Tag Archive | haiku

Other stories, other poets (book reviews) – novels-in-verse

Much like eclipse-viewers look indirectly at the sun, we can get a glimpse into life situations which may or may not mirror our own through novels-in-verse.

Click each title link to open my no-spoilers recommendation in a new window/tab for each of these BooksYALove favorites.

book cover of After the Kiss by Terra Elen McVoy published by Simon PulseCamille and Becca don’t realize that they share a school, a coffeehouse, and one boy’s kiss… until an ill-timed cellphone photo makes all the connections fall into place.

Told in alternating chapters by each teen, their free verse ranges through the emotions that they must deal with as they try to reconcile what they thought was true with what reality is, After the Kiss  of Alec, the haiku-writing baseball star.

book cover of Audition by Stasia Ward Kehoe published by VikingSara feels like her life at the ballet academy, far from her small New England hometown, is a never-ending Audition, as the dancers constantly compete for lead roles, for advanced classes, for the eye of handsome student assistant Remington.

Is he really interested in Sara? Can she continue to keep up with her schoolwork and her dance lessons and her hidden relationship with Remington? Only her poetry journal hears her fears and dreams.

book cover of Karma by Cathy Ostlere published by Razorbill

Religious turmoil becomes armed warfare in 1980s India, and Maya is caught in the upheaval almost as soon as she arrives with her father and the ashes of her mother, brought “home” to the family which disowned them when they married, a Sikh and a Hindu who thought that love would overcome all.

Is it Karma  that brought their only child to a place she’s only heard of, far from her birthplace on the Canadian prairies, that separates her from her Bapu, that makes her versified memories a clouded mirror?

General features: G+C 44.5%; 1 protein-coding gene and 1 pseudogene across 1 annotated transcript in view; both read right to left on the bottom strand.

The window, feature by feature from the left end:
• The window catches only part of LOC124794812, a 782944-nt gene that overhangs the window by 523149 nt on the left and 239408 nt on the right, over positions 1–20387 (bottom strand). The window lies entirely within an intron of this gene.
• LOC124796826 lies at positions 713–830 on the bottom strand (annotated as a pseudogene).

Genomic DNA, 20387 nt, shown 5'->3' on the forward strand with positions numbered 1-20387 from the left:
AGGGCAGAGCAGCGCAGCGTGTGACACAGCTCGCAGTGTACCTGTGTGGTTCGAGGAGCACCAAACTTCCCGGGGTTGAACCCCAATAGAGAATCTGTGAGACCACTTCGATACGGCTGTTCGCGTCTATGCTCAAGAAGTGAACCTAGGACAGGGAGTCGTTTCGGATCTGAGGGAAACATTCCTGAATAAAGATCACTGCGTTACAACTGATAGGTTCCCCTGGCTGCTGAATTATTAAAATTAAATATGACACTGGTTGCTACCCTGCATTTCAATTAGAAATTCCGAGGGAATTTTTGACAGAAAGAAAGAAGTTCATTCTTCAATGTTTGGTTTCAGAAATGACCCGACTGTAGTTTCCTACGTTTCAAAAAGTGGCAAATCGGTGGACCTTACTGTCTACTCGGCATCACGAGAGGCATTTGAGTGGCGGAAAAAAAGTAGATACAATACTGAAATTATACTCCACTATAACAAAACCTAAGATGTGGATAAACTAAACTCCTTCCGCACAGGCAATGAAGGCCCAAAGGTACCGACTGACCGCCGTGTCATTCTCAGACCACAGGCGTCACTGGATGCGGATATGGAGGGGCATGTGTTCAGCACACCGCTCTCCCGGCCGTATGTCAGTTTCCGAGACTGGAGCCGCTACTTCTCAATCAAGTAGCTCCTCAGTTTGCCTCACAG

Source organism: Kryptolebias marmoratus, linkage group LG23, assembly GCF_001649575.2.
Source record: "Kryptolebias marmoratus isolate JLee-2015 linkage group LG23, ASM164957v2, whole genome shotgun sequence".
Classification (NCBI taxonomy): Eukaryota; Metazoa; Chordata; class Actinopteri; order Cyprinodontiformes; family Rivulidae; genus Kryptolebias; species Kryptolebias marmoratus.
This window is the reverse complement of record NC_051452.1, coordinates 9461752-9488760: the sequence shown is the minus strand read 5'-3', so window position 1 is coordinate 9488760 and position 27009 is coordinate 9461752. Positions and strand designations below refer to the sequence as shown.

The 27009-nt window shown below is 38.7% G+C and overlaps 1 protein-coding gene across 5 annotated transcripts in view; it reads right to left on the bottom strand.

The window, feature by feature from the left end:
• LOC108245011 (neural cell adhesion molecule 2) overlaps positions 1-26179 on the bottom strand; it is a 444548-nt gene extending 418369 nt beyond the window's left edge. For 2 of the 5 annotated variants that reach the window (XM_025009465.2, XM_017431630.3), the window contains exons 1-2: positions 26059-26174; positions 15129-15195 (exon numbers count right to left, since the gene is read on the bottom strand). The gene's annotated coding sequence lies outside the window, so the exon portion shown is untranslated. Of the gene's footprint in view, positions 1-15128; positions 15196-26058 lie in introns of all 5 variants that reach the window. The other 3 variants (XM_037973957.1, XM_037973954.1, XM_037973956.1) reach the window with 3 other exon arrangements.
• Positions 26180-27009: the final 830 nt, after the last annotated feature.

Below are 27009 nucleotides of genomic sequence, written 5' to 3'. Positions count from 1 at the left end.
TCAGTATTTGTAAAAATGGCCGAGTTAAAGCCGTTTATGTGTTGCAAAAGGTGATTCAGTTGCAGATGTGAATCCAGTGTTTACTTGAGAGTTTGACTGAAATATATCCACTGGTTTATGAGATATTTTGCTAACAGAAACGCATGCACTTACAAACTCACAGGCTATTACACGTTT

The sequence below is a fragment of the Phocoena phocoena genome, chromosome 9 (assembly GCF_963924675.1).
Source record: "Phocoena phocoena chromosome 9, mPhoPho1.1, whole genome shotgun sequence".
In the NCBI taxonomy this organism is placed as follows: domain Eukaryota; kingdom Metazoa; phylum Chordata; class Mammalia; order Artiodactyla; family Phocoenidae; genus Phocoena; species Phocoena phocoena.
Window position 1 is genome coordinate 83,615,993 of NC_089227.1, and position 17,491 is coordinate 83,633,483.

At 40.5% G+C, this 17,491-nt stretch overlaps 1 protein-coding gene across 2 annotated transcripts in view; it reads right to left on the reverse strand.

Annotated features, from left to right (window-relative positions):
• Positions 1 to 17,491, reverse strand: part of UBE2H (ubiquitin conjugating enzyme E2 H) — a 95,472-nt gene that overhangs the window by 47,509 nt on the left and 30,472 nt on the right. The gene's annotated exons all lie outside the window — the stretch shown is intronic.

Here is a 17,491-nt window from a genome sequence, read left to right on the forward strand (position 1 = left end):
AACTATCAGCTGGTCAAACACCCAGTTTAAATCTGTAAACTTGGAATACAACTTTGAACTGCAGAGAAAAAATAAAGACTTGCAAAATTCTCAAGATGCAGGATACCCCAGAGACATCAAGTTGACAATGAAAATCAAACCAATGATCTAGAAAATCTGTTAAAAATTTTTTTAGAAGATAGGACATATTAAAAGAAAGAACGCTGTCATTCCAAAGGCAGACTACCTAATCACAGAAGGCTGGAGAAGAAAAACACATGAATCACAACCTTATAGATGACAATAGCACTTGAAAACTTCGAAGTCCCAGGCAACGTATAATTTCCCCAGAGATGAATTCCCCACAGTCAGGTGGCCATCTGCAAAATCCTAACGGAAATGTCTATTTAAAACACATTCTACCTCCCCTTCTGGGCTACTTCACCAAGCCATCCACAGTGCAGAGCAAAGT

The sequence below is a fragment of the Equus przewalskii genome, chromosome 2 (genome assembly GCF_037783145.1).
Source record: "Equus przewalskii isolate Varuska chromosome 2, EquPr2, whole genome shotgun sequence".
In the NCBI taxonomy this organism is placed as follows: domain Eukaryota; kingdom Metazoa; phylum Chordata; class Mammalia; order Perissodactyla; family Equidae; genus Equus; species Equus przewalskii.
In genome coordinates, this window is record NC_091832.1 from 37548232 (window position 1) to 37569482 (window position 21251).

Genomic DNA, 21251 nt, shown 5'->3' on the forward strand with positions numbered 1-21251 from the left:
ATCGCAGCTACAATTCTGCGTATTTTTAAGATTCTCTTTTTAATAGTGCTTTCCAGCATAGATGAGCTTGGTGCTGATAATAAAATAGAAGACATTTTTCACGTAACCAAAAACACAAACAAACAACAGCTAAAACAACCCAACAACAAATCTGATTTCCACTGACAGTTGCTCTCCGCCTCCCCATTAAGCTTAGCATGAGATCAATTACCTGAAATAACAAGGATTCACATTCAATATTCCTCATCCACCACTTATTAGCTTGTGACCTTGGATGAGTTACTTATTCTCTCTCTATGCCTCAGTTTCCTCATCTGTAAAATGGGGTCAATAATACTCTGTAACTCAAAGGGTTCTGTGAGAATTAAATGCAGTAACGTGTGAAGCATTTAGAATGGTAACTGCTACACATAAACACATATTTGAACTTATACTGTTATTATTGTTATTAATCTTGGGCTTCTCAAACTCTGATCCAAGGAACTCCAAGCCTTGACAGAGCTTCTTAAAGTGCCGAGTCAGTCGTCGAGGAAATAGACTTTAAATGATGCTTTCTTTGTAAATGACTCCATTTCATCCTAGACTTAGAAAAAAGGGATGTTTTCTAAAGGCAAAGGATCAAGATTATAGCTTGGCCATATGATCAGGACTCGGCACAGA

(all review copies and cover images courtesy of their respective publishers)

Haiku (reflective) – the sun and not-the-sun

2012 annular solar eclipse seen at sunset near buildings

courtesy of techeblog.com

It’s Haiku Day for the WordCount 2012 Blogathon, so I took yesterday’s (invisible-from-Florida) annular eclipse as inspiration:

Strangest afternoon,
Sun-disk nibbled by the moon –
Hiding in plain sight.

Yes, I know that haiku isn’t supposed to rhyme – it just happened…

(annular solar eclipse photo (c) http://www.techeblog.com/index.php/tech-gadget/solar-eclipse-2012-ring-of-fire-pictures)

Haiku – editing your thoughts

It’s the ultimate editor’s blue-pencil job: paring down your dreams, thoughts, inspirations, message, and intentions into that oh-so-regimented haiku format (and today’s Wordcount Blogathon theme). Yep, 5-7-5 pattern, no deviations (but no rhyme-requirements either).

‘T ain’t easy, but as an antidote to our these-days tendency toward logorrhea (and blogorrhea), the disciplines of haiku can make us slow down, refocus, edit our writing, pare it down to the essentials.

Zen Ties  is the second of John Muth’s books [YouTube book trailer] about a Zen master panda living in a regular American neighborhood [publisher site] – this time Koo, his haiku-speaking nephew, comes to visit:

Tea was very good
My cup holds emptiness now
Where should I put it?

There can also be a humorous side to haiku’s rigor, as shown by Guyku: a Year of Haiku for Boys,  by Bob Raczka and Peter H. Reynolds [review] [publisher site], which features this summer-related guyku:

Lying on the lawn,
we study the blackboard sky,
connecting the dots.

The GiggleIT Project is a free international online writing project for students, and it includes haiku as one of its 2011 competitions. Once their teacher or librarian registers a class/group, then students’ creative writing and artwork can be showcased to a world audience. I should know, since I’m the GiggleIT publicity chair!

Voices of children,
All colors and all ages,
Lift us with laughter.